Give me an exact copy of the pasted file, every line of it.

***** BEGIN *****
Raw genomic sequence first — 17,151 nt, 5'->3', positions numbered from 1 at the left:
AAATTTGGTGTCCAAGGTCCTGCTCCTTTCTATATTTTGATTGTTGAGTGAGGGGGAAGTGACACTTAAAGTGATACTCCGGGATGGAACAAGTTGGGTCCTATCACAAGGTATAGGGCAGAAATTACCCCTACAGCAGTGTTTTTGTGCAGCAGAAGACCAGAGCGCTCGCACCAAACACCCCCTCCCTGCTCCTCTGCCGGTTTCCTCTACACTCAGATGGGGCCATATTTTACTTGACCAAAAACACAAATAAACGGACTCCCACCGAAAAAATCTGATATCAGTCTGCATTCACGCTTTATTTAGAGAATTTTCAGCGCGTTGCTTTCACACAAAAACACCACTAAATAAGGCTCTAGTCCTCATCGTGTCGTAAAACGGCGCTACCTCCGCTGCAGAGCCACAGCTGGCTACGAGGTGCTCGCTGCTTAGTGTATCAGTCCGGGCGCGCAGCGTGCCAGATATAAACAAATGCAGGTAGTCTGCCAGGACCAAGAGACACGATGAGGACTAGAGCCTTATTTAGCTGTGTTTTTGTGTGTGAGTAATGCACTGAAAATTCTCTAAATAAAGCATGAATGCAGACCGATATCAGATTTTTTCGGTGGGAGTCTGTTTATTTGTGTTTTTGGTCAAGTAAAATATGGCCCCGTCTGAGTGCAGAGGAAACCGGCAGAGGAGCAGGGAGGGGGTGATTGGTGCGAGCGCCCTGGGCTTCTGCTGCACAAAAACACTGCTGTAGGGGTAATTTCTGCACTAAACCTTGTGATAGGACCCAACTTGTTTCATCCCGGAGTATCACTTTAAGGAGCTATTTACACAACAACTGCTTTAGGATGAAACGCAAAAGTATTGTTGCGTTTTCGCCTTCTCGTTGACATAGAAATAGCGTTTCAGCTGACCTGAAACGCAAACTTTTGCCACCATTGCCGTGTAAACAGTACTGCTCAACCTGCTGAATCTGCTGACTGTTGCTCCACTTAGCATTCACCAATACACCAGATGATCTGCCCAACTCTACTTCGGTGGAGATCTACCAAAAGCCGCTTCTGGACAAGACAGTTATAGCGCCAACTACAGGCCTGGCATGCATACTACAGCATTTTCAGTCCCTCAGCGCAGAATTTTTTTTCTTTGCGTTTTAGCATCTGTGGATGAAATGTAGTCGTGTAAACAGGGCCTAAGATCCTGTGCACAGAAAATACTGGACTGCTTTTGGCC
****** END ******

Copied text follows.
Raw genomic sequence first — 17,151 nt, 5'->3', positions numbered from 1 at the left:
AAATTTGGTGTCCAAGGTCCTGCTCCTTTCTATATTTTGATTGTTGAGTGAGGGGGAAGTGACACTTAAAGTGATACTCCGGGATGGAACAAGTTGGGTCCTATCACAAGGTATAGGGCAGAAATTACCCCTACAGCAGTGTTTTTGTGCAGCAGAAGACCAGAGCGCTCGCACCAAACACCCCCTCCCTGCTCCTCTGCCGGTTTCCTCTACACTCAGATGGGGCCATATTTTACTTGACCAAAAACACAAATAAACGGACTCCCACCGAAAAAATCTGATATCAGTCTGCATTCACGCTTTATTTAGAGAATTTTCAGCGCGTTGCTTTCACACAAAAACACCACTAAATAAGGCTCTAGTCCTCATCGTGTCGTAAAACGGCGCTACCTCCGCTGCAGAGCCACAGCTGGCTACGAGGTGCTCGCTGCTTAGTGTATCAGTCCGGGCGCGCAGCGTGCCAGATATAAACAAATGCAGGTAGTCTGCCAGGACCAAGAGACACGATGAGGACTAGAGCCTTATTTAGCTGTGTTTTTGTGTGTGAGTAATGCACTGAAAATTCTCTAAATAAAGCATGAATGCAGACCGATATCAGATTTTTTCGGTGGGAGTCTGTTTATTTGTGTTTTTGGTCAAGTAAAATATGGCCCCGTCTGAGTGCAGAGGAAACCGGCAGAGGAGCAGGGAGGGGGTGATTGGTGCGAGCGCCCTGGGCTTCTGCTGCACAAAAACACTGCTGTAGGGGTAATTTCTGCACTAAACCTTGTGATAGGACCCAACTTGTTTCATCCCGGAGTATCACTTTAAGGAGCTATTTACACAACAACTGCTTTAGGATGAAACGCAAAAGTATTGTTGCGTTTTCGCCTTCTCGTTGACATAGAAATAGCGTTTCAGCTGACCTGAAACGCAAACTTTTGCCACCATTGCCGTGTAAACAGTACTGCTCAACCTGCTGAATCTGCTGACTGTTGCTCCACTTAGCATTCACCAATACACCAGATGATCTGCCCAACTCTACTTCGGTGGAGATCTACCAAAAGCCGCTTCTGGACAAGACAGTTATAGCGCCAACTACAGGCCTGGCATGCATACTACAGCATTTTCAGTCCCTCAGCGCAGAATTTTTTTTCTTTGCGTTTTAGCATCTGTGGATGAAATGTAGTCGTGTAAACAGGGCCTAAGATCCTGTGCACAGAAAATACTGGACTGCTTTTGGCC